As clean up crews still scour the beaches and marshes of southeast Louisiana to mop up oil that recently washed ashore, the Coast Guard confirmed the responsible party was an Anglo-Suisse Offshore Partners oil well in shallow waters of the Gulf. But according to the Wall Street Journal, a company statement says it “continues to question these findings, given that the well in question is non-producing and has been monitored closely for the last six months."
No matter whose oil it is, watching workers scraping oil off their shores again is like a bad case of déjà vu for residents of Grand Isle. Betty Doud was out photographing oil impacts on the island yesterday when she saw workers using high powered hoses to spray oil off rocks. “They were using pressure washers to push the oil off the rocks and into the water. They stopped spraying when I got close, but I came back and got one good shot of it.”
Workers blasting oil off rocks into the water on Grand Isle Photos by Betty Doud
Meanwhile, the Coast Guard is still investigating a huge 100-mile slick of dark oil-like substance near the Chandeleur Islands east of the Mississippi River. Last night Rachel Maddow reported that the Coast Guard believes these slicks contain only traces of oil and that local scientists think it’s mostly dead plankton blooms. The BP oil disaster didn’t really go away, quipped Maddow, but "morphed from oil plumes into dead zones.”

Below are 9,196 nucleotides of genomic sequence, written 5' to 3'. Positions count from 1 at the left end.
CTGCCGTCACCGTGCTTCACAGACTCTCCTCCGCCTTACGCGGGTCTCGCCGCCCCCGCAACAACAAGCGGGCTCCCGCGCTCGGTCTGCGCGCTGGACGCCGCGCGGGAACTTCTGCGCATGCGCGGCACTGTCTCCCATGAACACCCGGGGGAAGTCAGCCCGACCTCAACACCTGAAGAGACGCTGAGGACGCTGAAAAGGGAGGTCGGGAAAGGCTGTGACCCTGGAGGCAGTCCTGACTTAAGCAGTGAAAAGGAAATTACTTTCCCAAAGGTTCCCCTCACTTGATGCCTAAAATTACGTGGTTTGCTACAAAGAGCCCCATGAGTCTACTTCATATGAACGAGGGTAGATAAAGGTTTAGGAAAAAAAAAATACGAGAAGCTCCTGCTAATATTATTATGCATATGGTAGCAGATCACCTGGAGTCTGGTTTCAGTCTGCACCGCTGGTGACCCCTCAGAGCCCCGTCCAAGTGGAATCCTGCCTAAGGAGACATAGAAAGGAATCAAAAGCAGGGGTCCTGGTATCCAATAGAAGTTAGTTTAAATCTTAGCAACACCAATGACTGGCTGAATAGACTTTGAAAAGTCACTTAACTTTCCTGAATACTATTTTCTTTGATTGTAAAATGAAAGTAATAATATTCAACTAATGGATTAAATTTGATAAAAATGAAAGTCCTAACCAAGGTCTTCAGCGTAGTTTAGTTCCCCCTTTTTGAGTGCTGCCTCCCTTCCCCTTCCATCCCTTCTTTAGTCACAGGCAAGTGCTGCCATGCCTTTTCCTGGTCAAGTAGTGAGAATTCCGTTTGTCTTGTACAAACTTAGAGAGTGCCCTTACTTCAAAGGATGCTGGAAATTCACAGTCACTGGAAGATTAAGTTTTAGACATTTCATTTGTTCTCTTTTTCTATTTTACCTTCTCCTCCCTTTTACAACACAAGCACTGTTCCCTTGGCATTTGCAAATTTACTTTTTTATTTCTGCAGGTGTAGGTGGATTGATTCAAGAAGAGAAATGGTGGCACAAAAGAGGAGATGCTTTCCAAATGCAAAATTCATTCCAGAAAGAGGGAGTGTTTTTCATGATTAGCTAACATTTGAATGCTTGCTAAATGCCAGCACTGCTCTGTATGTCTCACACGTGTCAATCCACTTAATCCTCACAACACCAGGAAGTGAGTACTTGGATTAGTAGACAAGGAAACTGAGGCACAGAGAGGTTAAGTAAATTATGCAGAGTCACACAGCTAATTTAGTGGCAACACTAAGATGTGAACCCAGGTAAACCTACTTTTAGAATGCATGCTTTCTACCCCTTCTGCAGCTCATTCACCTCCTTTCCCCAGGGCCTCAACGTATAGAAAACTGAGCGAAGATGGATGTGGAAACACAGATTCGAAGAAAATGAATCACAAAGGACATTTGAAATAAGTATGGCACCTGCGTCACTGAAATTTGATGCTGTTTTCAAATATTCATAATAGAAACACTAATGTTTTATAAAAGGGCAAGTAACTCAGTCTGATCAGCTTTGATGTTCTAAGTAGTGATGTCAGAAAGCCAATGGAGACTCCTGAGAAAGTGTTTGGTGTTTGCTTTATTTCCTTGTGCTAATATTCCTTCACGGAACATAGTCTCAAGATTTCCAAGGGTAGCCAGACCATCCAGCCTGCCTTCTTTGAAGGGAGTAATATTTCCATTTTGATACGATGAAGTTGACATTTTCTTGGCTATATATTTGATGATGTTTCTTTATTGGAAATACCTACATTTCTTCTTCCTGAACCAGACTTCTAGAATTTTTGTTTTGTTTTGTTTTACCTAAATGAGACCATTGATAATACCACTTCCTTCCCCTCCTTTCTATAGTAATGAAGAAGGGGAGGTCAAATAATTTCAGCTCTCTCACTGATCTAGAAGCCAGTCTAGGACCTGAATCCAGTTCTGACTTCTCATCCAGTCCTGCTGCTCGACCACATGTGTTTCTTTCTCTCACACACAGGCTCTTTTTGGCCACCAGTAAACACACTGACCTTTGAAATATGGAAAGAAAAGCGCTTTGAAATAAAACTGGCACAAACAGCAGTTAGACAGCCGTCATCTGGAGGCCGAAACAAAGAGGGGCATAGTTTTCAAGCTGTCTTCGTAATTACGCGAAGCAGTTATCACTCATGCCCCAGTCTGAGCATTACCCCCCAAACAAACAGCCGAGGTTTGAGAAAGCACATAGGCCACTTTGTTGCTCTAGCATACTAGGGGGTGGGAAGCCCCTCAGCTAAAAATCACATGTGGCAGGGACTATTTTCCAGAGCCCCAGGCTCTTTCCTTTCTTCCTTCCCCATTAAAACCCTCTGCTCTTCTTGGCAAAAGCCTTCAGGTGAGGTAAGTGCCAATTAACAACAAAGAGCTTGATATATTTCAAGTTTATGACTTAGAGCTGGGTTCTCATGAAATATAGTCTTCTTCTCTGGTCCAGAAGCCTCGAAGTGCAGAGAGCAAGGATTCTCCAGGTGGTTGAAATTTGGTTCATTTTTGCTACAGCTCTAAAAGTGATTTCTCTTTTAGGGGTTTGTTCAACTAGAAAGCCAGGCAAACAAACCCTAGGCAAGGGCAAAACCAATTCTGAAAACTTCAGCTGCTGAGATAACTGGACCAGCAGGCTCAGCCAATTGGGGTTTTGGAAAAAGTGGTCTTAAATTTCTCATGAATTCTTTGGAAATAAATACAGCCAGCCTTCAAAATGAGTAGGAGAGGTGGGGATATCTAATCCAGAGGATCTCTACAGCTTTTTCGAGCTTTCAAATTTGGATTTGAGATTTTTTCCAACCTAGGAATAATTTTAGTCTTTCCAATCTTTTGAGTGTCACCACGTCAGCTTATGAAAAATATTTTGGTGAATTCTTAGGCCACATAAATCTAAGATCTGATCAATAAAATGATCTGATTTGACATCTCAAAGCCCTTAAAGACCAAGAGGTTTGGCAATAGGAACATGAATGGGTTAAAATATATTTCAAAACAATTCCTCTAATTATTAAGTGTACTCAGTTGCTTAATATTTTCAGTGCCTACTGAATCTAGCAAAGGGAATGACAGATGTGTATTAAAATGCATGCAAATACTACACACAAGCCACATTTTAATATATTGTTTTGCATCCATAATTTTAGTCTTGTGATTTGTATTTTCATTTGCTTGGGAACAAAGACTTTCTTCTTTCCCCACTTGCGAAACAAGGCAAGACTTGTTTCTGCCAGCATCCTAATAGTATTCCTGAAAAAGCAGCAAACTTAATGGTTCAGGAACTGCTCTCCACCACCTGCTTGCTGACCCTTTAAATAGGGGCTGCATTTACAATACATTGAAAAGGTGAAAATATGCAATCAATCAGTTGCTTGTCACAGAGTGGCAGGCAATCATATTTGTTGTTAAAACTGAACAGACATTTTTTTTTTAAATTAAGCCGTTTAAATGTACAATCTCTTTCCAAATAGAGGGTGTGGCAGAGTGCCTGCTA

But other problems are also emerging in the troubled waters of Grand Isle. One of the most discouraging reports comes from the commercial fishing community, which is counting on a good year to bounce back from the BP disaster. Karen Hopkins of Grand Isle’s Dean Blanchard Seafood, one of the biggest shrimp buyers in the Gulf, says commercial catches of many species aren’t encouraging. “Catches of nearly everything so far this year are way off,” she says.
During the first three months of this year, Dean Blanchard bought just 5,281 pounds of sea bob, small shrimp often caught in the winter, compared to 35,740 pounds during the same period in 2009. Karen says catches of black drum, sheephead and vermillian snapper are down significantly this year too. And she worries this may not be the end of it. “Boat captains are terrified this will be like the Exxon Valdez. They had decent catches for several years until some species couldn’t reproduce and everything crashed.”
Now, Karen says, she gets up in the morning in her remodeled beach house and watches cleanup crews pick up tar balls and dead sea life off the shores. Recently, a Porta-Potty was placed on the beach in front of her view of the sea.
“It’s disgusting,” she says. “It’s hard not to get down and out.”
Oil residue on beach near Grand Isle Photo by Betty Doud
It will take a lot more to knock Karen and her neighbors out of this place. They settled in Grand Isle for a reason, the beauty of the sea, the independence of a fishing community. It will take more than bad storms and hard economic times to force them to move.
But oil disasters like this are different. Unless Congress passes legislation to protect them against future oil calamities, these tough coastal residents are in danger of losing this fight.
Start your workday the right way with the news that matters most. Learn more